Tuesday, August 26, 2008

Setting Up Home.....Musk Lorikeets

I was feeling particularly depressed. I had just lost all my emails, and that was only one of a number of computer issues that I have recently suffered. I needed to get out. But I knew that the need to fix the PC would soon draw me back home, so I opted for the short trip to Lambert Park, Sandy Bay, in search of newly arrived Swift Parrots.
Arriving, I was confronted by the screeching of Musk Lorikeets as I opened the car door, but I thought I also heard a couple of Swift Parrots calling. I could be in luck. This time of year a couple of years ago, in this park, I watched a flock of about 40 Swift Parrots, feeding on the ground, I think it was probably on elm seeds. A repeat of that was uppermost in my mind (briefly forgetting the PC!). Unfortunately that wasn't to be, and I had to settle on watching other parrots. The Blue Gums were in full flower and the Muskies and Eastern Rosellas were making the most it. There were several Galahs and a few Green Rosellas to add to the list of parrots. Only a few metres from the car, several pairs of Musks were embroiled in a melee on the side of a eucalypt, with one pair appearing to defend a possible nest hole, about 3 metres up. The brief scrum over, I was intent on finding out whether they were indeed setting up home, and I took the accompanying images while I watched. The two birds sat at the entrance hole, and the male (based on the greater amount of head colour), splayed its tail, and quivered its body feathers. After doing that several times, they took to mutual grooming, mostly of neck feathers, before flying down to the ground. The male lorikeet then searched among the many gum flowers littering the ground, before presenting one to its mate (upper left image). Further mutual grooming, and an attempt at coition, which if it took place, was over in the blink of an eye, was followed by rather more aggressive 'grooming', as shown in the lower left shot. The two birds then sat side by side for sometime, before flying off.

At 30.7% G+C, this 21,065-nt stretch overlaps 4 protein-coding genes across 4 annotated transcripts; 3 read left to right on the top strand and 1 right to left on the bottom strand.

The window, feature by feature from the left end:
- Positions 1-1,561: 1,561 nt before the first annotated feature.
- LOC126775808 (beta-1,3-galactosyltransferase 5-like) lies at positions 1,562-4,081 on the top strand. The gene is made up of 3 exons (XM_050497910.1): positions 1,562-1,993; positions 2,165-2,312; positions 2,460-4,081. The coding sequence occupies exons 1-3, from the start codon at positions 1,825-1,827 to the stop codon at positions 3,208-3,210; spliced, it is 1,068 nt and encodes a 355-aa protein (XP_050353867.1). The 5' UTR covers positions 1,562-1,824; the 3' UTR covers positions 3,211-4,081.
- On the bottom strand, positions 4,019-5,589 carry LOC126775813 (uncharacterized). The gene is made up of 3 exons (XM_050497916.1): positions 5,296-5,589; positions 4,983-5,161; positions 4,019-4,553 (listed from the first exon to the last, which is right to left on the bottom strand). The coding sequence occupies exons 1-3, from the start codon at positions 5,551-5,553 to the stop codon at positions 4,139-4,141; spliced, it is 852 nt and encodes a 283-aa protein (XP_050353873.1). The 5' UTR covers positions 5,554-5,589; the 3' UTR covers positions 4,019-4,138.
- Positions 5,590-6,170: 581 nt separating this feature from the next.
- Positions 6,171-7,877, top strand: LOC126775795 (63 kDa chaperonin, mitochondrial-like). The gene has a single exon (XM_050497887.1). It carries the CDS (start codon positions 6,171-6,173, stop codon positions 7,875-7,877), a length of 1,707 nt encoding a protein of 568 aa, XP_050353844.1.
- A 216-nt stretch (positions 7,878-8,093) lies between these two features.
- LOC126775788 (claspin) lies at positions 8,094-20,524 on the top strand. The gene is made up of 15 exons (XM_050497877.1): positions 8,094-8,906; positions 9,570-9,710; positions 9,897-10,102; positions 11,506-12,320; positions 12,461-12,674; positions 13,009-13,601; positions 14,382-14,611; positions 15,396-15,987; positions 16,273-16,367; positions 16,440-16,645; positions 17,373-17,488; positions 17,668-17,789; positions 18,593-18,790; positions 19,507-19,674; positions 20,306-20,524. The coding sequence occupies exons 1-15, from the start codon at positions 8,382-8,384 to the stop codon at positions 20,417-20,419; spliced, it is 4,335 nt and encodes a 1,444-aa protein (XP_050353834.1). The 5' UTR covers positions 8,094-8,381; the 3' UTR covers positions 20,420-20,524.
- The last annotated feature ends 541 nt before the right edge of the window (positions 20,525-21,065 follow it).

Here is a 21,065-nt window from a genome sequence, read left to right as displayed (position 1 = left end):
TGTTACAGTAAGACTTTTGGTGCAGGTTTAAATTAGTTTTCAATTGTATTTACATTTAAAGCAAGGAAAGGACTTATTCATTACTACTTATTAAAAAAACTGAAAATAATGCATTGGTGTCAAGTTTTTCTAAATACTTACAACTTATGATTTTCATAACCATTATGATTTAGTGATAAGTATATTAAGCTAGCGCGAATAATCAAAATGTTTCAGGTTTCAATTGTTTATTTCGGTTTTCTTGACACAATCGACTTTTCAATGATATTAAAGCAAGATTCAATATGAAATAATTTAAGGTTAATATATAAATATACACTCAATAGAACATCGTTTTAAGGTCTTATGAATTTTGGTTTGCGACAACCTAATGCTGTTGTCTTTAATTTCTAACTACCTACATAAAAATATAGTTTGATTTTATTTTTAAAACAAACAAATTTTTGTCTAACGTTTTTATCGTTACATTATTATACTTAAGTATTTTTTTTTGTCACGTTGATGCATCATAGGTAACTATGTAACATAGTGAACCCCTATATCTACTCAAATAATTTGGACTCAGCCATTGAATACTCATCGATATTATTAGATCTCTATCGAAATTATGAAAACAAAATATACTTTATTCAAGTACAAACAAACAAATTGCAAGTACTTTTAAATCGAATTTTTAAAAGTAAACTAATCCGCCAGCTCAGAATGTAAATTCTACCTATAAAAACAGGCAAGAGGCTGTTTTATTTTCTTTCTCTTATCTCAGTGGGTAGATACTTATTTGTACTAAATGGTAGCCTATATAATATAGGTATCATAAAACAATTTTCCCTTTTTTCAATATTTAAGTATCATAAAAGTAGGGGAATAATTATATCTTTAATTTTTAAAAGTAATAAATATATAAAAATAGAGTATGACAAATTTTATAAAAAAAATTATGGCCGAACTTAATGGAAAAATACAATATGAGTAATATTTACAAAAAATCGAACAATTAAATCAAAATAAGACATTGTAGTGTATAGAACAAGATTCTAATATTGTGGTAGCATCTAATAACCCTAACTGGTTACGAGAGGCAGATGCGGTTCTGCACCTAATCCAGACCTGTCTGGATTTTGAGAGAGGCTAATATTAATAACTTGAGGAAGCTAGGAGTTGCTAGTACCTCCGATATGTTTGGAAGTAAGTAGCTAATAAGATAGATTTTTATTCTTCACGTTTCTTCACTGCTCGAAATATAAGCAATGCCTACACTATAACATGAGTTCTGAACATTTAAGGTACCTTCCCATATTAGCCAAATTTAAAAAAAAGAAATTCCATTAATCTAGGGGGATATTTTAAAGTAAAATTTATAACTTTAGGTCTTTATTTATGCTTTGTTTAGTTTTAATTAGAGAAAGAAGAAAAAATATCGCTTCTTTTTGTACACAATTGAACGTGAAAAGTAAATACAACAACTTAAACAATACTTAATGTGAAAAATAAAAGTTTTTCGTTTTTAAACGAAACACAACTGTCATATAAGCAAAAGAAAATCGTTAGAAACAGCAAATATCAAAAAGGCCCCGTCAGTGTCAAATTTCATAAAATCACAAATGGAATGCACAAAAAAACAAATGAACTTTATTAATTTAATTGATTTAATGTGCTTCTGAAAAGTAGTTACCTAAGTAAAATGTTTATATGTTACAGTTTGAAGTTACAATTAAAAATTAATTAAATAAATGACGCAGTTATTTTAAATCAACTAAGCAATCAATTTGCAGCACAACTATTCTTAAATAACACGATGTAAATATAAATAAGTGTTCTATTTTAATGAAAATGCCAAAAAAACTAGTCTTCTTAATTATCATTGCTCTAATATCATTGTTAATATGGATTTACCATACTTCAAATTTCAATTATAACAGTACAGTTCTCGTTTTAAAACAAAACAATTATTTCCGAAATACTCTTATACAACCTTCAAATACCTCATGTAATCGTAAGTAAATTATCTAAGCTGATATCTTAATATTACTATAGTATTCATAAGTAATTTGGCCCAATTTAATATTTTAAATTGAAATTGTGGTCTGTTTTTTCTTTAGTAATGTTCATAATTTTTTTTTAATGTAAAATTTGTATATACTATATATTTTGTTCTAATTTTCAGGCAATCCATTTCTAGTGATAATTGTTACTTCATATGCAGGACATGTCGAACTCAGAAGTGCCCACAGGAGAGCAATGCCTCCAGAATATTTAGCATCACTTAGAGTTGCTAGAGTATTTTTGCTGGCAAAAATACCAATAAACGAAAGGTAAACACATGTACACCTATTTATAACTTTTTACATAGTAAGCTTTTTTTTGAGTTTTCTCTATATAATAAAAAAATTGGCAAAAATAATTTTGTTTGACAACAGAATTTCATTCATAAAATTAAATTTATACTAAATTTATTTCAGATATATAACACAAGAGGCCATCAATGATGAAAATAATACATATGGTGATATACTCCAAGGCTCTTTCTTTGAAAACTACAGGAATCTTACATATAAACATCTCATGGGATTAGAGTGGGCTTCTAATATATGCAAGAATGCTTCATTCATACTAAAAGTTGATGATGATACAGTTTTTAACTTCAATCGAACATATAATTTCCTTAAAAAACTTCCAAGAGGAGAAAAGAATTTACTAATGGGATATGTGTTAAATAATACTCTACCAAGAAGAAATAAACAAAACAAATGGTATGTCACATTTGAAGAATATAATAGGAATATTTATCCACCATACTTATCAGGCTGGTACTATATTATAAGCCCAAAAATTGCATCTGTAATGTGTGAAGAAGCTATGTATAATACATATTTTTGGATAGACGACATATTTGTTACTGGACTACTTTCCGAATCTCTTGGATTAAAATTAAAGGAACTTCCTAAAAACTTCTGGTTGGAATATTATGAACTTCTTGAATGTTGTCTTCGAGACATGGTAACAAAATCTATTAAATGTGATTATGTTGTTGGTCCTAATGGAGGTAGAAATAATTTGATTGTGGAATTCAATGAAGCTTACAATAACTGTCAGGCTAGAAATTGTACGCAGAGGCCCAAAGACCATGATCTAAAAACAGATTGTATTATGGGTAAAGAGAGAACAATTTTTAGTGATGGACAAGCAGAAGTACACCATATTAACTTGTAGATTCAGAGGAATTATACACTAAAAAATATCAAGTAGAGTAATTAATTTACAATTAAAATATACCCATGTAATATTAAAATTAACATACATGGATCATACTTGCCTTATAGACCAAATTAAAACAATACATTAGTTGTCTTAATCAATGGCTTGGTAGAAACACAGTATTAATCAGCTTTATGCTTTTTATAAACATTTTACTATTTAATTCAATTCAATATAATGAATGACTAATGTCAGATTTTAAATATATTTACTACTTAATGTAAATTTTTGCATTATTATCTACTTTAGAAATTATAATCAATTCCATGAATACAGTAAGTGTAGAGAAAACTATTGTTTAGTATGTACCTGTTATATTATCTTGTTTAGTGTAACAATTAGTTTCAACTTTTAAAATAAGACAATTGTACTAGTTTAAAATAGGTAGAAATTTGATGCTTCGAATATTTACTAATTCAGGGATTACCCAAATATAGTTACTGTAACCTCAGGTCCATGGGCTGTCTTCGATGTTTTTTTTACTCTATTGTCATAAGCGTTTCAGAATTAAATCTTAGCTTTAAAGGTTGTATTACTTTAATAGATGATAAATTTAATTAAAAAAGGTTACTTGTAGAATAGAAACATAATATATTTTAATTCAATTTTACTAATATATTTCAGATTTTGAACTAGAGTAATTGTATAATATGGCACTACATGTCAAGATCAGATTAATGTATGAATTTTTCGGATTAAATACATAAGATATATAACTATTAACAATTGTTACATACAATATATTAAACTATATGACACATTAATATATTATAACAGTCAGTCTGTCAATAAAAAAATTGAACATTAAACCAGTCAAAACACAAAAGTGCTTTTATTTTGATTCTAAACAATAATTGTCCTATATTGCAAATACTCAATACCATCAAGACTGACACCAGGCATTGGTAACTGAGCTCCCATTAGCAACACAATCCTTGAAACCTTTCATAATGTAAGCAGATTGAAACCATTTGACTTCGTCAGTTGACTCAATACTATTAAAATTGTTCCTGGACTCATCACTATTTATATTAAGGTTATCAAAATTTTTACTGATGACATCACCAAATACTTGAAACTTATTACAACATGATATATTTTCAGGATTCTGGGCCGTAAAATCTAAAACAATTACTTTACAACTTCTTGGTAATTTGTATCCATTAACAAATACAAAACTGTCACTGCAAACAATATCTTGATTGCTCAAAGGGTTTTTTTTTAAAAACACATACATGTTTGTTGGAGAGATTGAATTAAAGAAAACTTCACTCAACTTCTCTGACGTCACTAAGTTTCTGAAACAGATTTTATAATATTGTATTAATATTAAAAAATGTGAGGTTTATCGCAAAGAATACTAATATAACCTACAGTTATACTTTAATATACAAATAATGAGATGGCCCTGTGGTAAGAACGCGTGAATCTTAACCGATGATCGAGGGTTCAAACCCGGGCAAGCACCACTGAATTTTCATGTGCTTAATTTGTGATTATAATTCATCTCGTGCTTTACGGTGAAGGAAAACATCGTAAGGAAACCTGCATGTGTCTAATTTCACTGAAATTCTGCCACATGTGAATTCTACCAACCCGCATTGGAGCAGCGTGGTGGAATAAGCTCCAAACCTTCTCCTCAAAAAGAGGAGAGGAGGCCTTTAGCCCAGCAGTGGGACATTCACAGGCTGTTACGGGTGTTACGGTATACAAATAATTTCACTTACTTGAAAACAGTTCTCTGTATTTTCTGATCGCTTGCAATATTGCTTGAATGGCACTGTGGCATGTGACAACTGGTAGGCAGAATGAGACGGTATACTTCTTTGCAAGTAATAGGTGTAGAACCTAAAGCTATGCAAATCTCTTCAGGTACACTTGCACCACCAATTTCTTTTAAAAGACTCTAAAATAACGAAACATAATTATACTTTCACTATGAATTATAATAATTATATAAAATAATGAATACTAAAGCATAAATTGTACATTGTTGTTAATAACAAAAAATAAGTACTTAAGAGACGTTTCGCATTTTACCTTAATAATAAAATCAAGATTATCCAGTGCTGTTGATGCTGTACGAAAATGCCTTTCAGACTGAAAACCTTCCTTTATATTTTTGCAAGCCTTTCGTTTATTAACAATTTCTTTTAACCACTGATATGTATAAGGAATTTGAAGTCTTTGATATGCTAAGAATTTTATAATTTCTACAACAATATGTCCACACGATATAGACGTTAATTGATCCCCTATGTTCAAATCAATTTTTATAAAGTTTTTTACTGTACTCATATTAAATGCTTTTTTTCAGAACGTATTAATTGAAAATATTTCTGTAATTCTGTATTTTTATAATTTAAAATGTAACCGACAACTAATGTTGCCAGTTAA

A few metres higher up the tree, was another potential nest hole, this one defended by a pair of Galahs, in between bouts of chasing other pairs around the area.
Having failed in my primary goal of finding Swifties and feeling somewhat invigorated by all the action, I decided to widen my search to nearby Truganini Reserve. But that's another story!

Monday, August 18, 2008

Possible Darter sighting